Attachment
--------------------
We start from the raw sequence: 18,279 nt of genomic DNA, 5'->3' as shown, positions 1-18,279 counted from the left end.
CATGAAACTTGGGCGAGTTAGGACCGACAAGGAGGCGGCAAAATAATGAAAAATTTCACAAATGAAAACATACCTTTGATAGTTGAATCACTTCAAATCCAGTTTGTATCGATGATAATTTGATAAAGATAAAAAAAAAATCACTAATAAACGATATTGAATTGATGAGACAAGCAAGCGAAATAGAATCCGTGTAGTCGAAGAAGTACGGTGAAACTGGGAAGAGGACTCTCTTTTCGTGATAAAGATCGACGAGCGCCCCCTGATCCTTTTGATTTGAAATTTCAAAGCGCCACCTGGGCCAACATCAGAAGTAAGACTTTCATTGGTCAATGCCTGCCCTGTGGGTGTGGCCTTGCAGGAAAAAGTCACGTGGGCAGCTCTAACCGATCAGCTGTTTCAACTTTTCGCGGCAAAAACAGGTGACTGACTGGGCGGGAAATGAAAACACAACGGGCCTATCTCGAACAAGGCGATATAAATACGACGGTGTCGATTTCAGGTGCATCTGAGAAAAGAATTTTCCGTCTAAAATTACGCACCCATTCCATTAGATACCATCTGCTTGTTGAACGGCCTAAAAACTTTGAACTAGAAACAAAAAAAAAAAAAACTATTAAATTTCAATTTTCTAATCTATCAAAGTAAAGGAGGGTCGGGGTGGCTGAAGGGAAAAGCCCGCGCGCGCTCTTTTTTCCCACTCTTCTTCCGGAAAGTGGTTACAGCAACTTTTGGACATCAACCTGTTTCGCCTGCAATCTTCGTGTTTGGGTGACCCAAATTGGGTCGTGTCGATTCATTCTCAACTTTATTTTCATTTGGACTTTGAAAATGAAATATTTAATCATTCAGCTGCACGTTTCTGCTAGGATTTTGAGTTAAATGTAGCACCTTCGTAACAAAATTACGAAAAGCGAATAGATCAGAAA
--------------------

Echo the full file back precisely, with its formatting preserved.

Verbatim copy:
We start from the raw sequence: 18,279 nt of genomic DNA, 5'->3' as shown, positions 1-18,279 counted from the left end.
CATGAAACTTGGGCGAGTTAGGACCGACAAGGAGGCGGCAAAATAATGAAAAATTTCACAAATGAAAACATACCTTTGATAGTTGAATCACTTCAAATCCAGTTTGTATCGATGATAATTTGATAAAGATAAAAAAAAAATCACTAATAAACGATATTGAATTGATGAGACAAGCAAGCGAAATAGAATCCGTGTAGTCGAAGAAGTACGGTGAAACTGGGAAGAGGACTCTCTTTTCGTGATAAAGATCGACGAGCGCCCCCTGATCCTTTTGATTTGAAATTTCAAAGCGCCACCTGGGCCAACATCAGAAGTAAGACTTTCATTGGTCAATGCCTGCCCTGTGGGTGTGGCCTTGCAGGAAAAAGTCACGTGGGCAGCTCTAACCGATCAGCTGTTTCAACTTTTCGCGGCAAAAACAGGTGACTGACTGGGCGGGAAATGAAAACACAACGGGCCTATCTCGAACAAGGCGATATAAATACGACGGTGTCGATTTCAGGTGCATCTGAGAAAAGAATTTTCCGTCTAAAATTACGCACCCATTCCATTAGATACCATCTGCTTGTTGAACGGCCTAAAAACTTTGAACTAGAAACAAAAAAAAAAAAAACTATTAAATTTCAATTTTCTAATCTATCAAAGTAAAGGAGGGTCGGGGTGGCTGAAGGGAAAAGCCCGCGCGCGCTCTTTTTTCCCACTCTTCTTCCGGAAAGTGGTTACAGCAACTTTTGGACATCAACCTGTTTCGCCTGCAATCTTCGTGTTTGGGTGACCCAAATTGGGTCGTGTCGATTCATTCTCAACTTTATTTTCATTTGGACTTTGAAAATGAAATATTTAATCATTCAGCTGCACGTTTCTGCTAGGATTTTGAGTTAAATGTAGCACCTTCGTAACAAAATTACGAAAAGCGAATAGATCAGAAA